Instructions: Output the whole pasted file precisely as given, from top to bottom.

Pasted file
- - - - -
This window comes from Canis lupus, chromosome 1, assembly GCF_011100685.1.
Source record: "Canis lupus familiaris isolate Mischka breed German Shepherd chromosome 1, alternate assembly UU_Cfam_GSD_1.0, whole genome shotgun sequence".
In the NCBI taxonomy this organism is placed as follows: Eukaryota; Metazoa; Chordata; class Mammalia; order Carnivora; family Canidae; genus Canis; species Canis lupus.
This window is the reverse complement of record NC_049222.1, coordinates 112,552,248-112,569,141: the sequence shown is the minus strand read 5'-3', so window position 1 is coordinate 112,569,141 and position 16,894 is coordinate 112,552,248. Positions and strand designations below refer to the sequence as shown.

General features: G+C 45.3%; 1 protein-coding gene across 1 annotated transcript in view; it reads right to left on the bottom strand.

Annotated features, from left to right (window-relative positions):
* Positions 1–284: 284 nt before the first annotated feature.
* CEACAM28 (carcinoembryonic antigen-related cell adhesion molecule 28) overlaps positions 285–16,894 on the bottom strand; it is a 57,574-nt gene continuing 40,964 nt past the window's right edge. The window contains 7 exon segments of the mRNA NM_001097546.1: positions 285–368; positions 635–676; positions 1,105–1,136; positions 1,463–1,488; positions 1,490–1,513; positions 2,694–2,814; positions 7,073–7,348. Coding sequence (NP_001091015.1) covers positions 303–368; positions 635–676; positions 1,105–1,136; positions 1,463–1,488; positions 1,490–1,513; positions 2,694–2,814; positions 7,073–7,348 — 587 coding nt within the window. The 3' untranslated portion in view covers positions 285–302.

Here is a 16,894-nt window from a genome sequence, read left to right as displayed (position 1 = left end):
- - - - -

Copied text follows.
This window comes from Canis lupus, chromosome 1, assembly GCF_011100685.1.
Source record: "Canis lupus familiaris isolate Mischka breed German Shepherd chromosome 1, alternate assembly UU_Cfam_GSD_1.0, whole genome shotgun sequence".
In the NCBI taxonomy this organism is placed as follows: Eukaryota; Metazoa; Chordata; class Mammalia; order Carnivora; family Canidae; genus Canis; species Canis lupus.
This window is the reverse complement of record NC_049222.1, coordinates 112,552,248-112,569,141: the sequence shown is the minus strand read 5'-3', so window position 1 is coordinate 112,569,141 and position 16,894 is coordinate 112,552,248. Positions and strand designations below refer to the sequence as shown.

General features: G+C 45.3%; 1 protein-coding gene across 1 annotated transcript in view; it reads right to left on the bottom strand.

Annotated features, from left to right (window-relative positions):
* Positions 1–284: 284 nt before the first annotated feature.
* CEACAM28 (carcinoembryonic antigen-related cell adhesion molecule 28) overlaps positions 285–16,894 on the bottom strand; it is a 57,574-nt gene continuing 40,964 nt past the window's right edge. The window contains 7 exon segments of the mRNA NM_001097546.1: positions 285–368; positions 635–676; positions 1,105–1,136; positions 1,463–1,488; positions 1,490–1,513; positions 2,694–2,814; positions 7,073–7,348. Coding sequence (NP_001091015.1) covers positions 303–368; positions 635–676; positions 1,105–1,136; positions 1,463–1,488; positions 1,490–1,513; positions 2,694–2,814; positions 7,073–7,348 — 587 coding nt within the window. The 3' untranslated portion in view covers positions 285–302.

Here is a 16,894-nt window from a genome sequence, read left to right as displayed (position 1 = left end):